A project to tackle the problems posed by invasive non-native species – such as Japanese knotweed, giant hogweed and American mink – has received a £1.5 million funding boost.
Scottish Natural Heritage (SNH) has been given the £1.59 million grant by the Heritage Lottery Fund (HLF).
The project, which focuses on species associated with lochs and rivers, will see the target species managed at spots within an area of northern Scotland.
SNH chair Mike Cantlay said: “The aim of this exciting and ambitious project is to raise awareness and understanding of invasive non-native species, biosecurity measures and the importance and sensitivity of our freshwater environment.
“Scotland’s fresh waters constitute more than 90% of the total volume of fresh waters in the United Kingdom and support a range of economic activities as well as ecosystem services such as drinking water, electricity generation and flood protection.
“This project will support us in working with local communities and organisations to help care for this precious resource.”
Networks of rivers, burns, lochs and pools support much of northern Scotland’s biodiversity, experts say.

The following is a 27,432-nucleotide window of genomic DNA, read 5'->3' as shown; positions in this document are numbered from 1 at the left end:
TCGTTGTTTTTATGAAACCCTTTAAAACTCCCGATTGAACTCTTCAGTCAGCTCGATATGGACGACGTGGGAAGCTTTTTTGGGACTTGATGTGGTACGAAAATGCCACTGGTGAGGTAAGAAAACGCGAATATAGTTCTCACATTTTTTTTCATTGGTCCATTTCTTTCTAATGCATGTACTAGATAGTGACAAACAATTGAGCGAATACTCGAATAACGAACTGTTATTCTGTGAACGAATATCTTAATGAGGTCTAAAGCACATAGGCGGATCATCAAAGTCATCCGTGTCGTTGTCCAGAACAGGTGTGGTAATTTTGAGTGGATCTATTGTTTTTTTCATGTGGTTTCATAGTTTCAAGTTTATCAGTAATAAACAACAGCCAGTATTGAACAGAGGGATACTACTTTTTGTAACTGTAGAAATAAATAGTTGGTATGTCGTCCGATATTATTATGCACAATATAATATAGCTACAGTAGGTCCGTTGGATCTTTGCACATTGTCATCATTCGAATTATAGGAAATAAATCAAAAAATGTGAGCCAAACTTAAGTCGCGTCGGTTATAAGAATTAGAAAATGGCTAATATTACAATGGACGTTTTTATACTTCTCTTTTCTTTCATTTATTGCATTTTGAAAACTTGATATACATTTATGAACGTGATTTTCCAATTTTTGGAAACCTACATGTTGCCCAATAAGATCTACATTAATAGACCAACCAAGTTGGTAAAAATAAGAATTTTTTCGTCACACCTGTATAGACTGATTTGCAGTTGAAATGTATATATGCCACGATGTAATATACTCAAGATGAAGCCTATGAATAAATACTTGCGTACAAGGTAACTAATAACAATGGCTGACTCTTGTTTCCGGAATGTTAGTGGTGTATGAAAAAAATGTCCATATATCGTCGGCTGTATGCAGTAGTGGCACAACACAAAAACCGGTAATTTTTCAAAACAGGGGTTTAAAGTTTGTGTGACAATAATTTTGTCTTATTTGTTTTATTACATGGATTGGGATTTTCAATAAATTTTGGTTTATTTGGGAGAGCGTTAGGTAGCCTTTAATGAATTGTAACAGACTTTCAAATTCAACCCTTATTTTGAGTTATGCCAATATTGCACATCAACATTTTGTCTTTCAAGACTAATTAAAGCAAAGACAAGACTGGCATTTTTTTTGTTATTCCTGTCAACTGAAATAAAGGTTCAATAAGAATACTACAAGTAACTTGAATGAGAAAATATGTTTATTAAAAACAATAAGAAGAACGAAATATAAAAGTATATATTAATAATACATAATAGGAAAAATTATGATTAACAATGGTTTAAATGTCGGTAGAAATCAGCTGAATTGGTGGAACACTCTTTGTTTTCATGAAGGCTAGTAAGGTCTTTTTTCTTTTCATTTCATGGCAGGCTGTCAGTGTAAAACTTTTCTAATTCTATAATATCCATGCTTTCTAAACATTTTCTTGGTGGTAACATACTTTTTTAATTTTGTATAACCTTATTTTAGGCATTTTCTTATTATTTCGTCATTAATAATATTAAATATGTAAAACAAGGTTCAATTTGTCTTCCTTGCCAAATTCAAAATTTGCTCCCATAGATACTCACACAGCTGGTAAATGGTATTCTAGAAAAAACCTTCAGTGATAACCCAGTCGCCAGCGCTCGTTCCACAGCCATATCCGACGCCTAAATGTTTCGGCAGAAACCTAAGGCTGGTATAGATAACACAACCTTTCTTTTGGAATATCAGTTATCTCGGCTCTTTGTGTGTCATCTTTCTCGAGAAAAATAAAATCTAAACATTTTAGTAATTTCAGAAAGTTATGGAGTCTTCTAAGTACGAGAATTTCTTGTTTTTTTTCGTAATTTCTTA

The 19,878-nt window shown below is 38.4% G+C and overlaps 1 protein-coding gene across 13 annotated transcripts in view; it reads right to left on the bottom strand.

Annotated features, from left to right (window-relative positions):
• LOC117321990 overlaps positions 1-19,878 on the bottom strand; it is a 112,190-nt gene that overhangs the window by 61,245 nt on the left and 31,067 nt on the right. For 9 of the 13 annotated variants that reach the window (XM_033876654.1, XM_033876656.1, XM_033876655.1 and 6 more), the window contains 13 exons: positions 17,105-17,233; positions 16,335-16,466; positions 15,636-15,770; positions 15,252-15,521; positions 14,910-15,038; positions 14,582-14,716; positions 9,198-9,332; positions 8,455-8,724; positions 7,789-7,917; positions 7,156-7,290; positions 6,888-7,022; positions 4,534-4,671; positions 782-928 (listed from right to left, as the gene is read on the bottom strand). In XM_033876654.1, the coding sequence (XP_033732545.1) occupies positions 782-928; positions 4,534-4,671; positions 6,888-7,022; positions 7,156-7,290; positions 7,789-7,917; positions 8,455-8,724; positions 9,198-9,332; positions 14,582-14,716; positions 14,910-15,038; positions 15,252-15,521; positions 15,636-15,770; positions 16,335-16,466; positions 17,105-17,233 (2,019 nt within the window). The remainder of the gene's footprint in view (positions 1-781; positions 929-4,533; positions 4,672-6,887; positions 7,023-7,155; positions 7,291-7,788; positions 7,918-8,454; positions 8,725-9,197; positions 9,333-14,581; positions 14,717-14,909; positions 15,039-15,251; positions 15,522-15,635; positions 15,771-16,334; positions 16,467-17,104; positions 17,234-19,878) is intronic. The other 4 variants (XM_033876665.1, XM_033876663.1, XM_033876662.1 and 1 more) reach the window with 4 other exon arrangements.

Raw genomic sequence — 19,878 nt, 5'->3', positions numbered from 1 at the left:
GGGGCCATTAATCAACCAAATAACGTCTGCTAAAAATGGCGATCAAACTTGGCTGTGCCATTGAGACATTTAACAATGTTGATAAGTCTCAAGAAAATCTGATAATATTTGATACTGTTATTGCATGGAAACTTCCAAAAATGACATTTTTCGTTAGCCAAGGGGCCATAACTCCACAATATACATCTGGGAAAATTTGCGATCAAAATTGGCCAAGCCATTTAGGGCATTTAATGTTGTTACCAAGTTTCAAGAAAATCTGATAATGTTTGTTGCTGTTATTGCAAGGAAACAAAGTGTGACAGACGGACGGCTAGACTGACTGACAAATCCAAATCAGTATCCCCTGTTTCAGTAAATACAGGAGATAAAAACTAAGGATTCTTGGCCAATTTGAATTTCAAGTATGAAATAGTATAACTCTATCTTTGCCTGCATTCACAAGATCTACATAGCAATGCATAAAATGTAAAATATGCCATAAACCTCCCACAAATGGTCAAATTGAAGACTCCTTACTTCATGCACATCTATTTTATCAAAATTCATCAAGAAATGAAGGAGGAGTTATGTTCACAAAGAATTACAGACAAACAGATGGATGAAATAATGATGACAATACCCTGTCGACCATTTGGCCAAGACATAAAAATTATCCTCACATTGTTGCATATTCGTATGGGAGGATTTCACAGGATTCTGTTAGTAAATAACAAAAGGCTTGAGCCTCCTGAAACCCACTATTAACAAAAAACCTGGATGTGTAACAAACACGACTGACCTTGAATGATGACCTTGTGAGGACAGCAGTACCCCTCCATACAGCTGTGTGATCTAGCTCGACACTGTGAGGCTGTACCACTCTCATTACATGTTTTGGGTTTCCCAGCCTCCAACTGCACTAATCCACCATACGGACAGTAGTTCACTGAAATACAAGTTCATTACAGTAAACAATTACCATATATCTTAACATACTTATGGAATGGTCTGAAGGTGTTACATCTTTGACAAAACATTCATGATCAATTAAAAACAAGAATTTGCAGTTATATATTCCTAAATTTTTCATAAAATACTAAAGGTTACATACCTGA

This includes globally-endangered species, such as freshwater pearl mussel, whose lifecycle is dependent on salmon and trout.
These places also support other species of conservation importance, such as otter and water vole.
However, invasive non-native species in freshwater habitats are having a “significant impact” on biodiversity, according to conservationists.
Predation from American mink is said to be a principal factor in the crash of the water vole population in Scotland, while other plant and animal invasive non-native species often out-compete native flora and fauna, leading to a decline in populations.
The team working on the Scottish Invasive Species Initiative will work with local communities to manage the invasive threats.
It will see SNH working with 10 fisheries trusts or district salmon fisheries boards, as well as Aberdeen University.
Organisers are also aiming to establish a volunteer network that will help to look after local freshwater biodiversity once the project has been completed.
Drew Bennellick, HLF head of landscape and natural heritage, said: “This project is all about empowering local communities to help save Scotland’s treasured native habitats and species.
“Our natural heritage, vital to our survival, is under threat like never before.
“Invasive non-native species pose one of the greatest threats to the our biodiversity and thanks to National Lottery players this project can really make a difference by both raising awareness of the issue and teaching people how to take direct action to help our native species thrive.”
Environment Secretary Roseanna Cunningham said: “This is an important part of our work to enhance biodiversity and protect ecosystems across Scotland.”